In addition a large proportion of these contract manufacturers are ripe for closure in a market with huge excess capacity. That doesn’t mean their panels don’t work, but one should be very careful.  The Australian Solar Panel may be a good quality product in spite of its highly confused origins. But it would be incredibly difficult for a layman to be able to tell.

What's more there are a small number of companies bordering on the criminal who have entered the solar industry that were directly involved in insulation installation scams. I have been told by a solar industry veteran of a company that sets up a website, installs a small handful of systems, and then takes deposits from a far larger number of customers before shutting the company down, taking the deposits with them. They then simply set-up another website with a different company name and do the same thing over again.

One hopes the ACCC is doing its job properly by keeping a close eye over the solar industry, because it would be a tragedy if it were to suffer the same fate as insulation.

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Tris, be fair, Australia doesn't have a solar panel industry. I took a look at the Tindo web site and couldn't see any meaningful technical specifications for their one 'product', so I wouldn't consider buying from them. Every other solar panel comes from China, but as Anonymous and others report, their solar manufacturers are falling (failing) like ninepins. I give it a year and your eco-buddies will have to admit that solar and wind power is and always was pie in the sky, then we can all get back to business as usual using efficient and reliable power sources like coal, oil and nuclear. Cheers.

John,

You seem rather confused.

You wouldn't consider buying from Tindo, which implies you would consider buying solar panels, just not from them. But then you say solar is "pie in the sky".

And just how efficient is coal power?

Coal, efficient? Since when? Barely 20% of the original primary energy that was in the coal at the time it was mined ever gets to your house.

You almost certainly won't get 20% efficiency from a solar panel, but at least the fuel is free, and appears every day, day, after day, after..............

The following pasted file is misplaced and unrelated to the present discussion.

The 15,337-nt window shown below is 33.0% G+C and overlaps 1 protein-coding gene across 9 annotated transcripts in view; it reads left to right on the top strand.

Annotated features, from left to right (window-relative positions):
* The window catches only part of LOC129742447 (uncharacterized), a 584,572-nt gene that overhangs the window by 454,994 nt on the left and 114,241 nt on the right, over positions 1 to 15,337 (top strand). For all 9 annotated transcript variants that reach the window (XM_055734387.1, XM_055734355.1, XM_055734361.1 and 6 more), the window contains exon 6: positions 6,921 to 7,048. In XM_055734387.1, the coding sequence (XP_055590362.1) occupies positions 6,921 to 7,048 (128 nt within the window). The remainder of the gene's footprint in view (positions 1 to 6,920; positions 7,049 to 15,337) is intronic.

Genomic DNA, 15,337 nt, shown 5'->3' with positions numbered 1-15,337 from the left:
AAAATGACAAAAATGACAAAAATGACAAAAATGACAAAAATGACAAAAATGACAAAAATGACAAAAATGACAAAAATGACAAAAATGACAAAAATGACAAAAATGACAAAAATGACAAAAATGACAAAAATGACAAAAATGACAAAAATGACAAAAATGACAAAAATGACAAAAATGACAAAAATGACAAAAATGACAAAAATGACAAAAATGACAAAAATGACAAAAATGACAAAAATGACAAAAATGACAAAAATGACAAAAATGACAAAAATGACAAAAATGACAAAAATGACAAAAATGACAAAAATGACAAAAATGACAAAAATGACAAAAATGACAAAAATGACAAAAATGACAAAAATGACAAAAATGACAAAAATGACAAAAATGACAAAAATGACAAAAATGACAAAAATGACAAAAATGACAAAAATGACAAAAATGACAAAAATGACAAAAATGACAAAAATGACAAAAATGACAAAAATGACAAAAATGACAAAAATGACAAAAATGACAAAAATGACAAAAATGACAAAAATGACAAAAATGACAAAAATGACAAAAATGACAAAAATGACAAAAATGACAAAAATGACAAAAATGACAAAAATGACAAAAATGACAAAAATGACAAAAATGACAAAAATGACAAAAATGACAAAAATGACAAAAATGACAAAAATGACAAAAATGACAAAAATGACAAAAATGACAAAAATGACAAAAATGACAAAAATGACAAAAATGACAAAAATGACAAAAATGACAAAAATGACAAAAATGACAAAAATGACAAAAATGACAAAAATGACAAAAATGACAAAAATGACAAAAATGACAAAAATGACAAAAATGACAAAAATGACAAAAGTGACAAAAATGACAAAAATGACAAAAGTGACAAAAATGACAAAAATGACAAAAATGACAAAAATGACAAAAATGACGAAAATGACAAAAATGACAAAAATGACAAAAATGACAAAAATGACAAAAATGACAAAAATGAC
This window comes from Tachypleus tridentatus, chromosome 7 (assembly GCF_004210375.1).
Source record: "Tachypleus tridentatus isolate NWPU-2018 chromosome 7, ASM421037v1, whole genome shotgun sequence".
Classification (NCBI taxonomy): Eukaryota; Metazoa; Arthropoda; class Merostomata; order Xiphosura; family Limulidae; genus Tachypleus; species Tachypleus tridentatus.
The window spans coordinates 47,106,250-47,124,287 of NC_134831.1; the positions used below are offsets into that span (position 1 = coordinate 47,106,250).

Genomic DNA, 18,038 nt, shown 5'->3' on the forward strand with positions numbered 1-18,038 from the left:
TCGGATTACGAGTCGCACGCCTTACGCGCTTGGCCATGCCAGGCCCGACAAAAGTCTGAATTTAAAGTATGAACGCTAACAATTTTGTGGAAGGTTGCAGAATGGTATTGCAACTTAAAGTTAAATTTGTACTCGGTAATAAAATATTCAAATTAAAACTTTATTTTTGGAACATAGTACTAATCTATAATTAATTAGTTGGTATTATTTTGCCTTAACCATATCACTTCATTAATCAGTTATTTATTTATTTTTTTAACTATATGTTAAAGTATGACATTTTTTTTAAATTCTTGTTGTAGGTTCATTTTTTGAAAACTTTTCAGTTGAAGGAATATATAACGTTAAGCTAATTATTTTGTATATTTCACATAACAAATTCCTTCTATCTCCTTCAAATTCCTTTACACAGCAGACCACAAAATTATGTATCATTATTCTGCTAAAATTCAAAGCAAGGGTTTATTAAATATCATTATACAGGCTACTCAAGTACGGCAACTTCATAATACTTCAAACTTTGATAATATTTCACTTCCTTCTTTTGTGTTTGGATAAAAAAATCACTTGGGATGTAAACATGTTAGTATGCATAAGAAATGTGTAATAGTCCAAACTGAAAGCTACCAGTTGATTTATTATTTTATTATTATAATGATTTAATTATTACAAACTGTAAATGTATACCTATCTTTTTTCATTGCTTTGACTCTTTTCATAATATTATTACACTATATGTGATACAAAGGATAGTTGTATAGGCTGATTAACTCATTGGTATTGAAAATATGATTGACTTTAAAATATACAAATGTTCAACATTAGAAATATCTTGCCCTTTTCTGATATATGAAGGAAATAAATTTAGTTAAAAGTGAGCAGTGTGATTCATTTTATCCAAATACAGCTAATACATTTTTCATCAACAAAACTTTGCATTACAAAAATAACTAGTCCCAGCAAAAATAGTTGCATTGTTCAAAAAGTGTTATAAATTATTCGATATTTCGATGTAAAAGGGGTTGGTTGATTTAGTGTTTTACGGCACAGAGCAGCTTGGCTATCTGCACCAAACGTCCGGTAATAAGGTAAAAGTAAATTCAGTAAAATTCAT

Mike The bad quality panels will begin to fail after a few years,and the better ones will lat a little longer. When the failures occur, the price to replace them will be astronomical.How does any one know what to use in these days of nonsense marketing?

For someone who has a love of detailed pickiness when it come to others...

"When I digged further..."

Dug?

Maybe Tristan will amend the web version of this article, after which I would be happy for my own picky comment to be deleted.

Otherwise, this article stands as testament to the tendency for scam artists to enter hot marketplaces and the difficulties faced by retail customers. Maybe we need a 5-star BS rating for suppliers. I, for one, would very much appreciate 3rd party accreditation and rating in the small solar, small wind and insulation industries.

John, to be fair, Australia does have a solar industry and has for many years. I know because like hundreds of others I have worked at the factories making panels by BP, Solarex, Silex and Tindo are having a crack. There are also a bunch of pilot and R&D facilities which have seen hundreds of millions invested.

Now for sure - it isn't easy and that why Tindo are the last man standing in flat plate PV, but we still have great R&D and even some Thin Film and Concentrated PV pilot facilities.

For what its worth solar panels are predominantly from China but certainly not only from there. Taiwan, Germany, the USA, Korea, Japan and Singapore all import too. So lets stick to facts.

Yep, give me reliable nuclear like Fukushima and Chernobyl, that would be awesome.

And yep, lets build more coal - oh wait - turns out they are closing them down and new ones can't get finance because the risk is too high and their energy cost (for new build) is more than wind and solar, that's right.